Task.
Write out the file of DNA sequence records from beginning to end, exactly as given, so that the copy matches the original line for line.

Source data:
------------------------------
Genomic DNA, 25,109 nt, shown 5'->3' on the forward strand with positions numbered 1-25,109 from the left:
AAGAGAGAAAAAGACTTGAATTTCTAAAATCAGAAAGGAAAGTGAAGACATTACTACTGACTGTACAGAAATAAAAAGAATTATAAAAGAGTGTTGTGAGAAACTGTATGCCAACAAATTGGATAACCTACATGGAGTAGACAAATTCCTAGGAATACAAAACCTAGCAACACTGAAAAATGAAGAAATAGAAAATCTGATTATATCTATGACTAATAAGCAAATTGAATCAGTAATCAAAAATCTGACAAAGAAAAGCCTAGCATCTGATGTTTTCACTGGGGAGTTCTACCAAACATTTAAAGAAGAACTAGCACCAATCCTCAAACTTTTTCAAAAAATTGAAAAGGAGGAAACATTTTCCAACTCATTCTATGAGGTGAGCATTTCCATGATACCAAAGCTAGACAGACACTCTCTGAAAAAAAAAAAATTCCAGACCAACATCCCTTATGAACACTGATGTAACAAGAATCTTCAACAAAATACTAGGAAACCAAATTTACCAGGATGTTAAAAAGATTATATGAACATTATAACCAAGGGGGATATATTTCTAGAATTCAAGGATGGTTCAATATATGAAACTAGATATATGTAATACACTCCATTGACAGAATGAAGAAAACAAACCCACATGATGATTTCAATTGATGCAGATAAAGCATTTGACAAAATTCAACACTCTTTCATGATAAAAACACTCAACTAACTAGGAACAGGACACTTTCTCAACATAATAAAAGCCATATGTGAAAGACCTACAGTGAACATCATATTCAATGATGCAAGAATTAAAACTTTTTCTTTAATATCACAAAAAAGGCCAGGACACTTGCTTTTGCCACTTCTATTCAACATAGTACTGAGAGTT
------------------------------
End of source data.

Genomic DNA, 25,109 nt, shown 5'->3' on the forward strand with positions numbered 1-25,109 from the left:
AAGAGAGAAAAAGACTTGAATTTCTAAAATCAGAAAGGAAAGTGAAGACATTACTACTGACTGTACAGAAATAAAAAGAATTATAAAAGAGTGTTGTGAGAAACTGTATGCCAACAAATTGGATAACCTACATGGAGTAGACAAATTCCTAGGAATACAAAACCTAGCAACACTGAAAAATGAAGAAATAGAAAATCTGATTATATCTATGACTAATAAGCAAATTGAATCAGTAATCAAAAATCTGACAAAGAAAAGCCTAGCATCTGATGTTTTCACTGGGGAGTTCTACCAAACATTTAAAGAAGAACTAGCACCAATCCTCAAACTTTTTCAAAAAATTGAAAAGGAGGAAACATTTTCCAACTCATTCTATGAGGTGAGCATTTCCATGATACCAAAGCTAGACAGACACTCTCTGAAAAAAAAAAAATTCCAGACCAACATCCCTTATGAACACTGATGTAACAAGAATCTTCAACAAAATACTAGGAAACCAAATTTACCAGGATGTTAAAAAGATTATATGAACATTATAACCAAGGGGGATATATTTCTAGAATTCAAGGATGGTTCAATATATGAAACTAGATATATGTAATACACTCCATTGACAGAATGAAGAAAACAAACCCACATGATGATTTCAATTGATGCAGATAAAGCATTTGACAAAATTCAACACTCTTTCATGATAAAAACACTCAACTAACTAGGAACAGGACACTTTCTCAACATAATAAAAGCCATATGTGAAAGACCTACAGTGAACATCATATTCAATGATGCAAGAATTAAAACTTTTTCTTTAATATCACAAAAAAGGCCAGGACACTTGCTTTTGCCACTTCTATTCAACATAGTACTGAGAGTT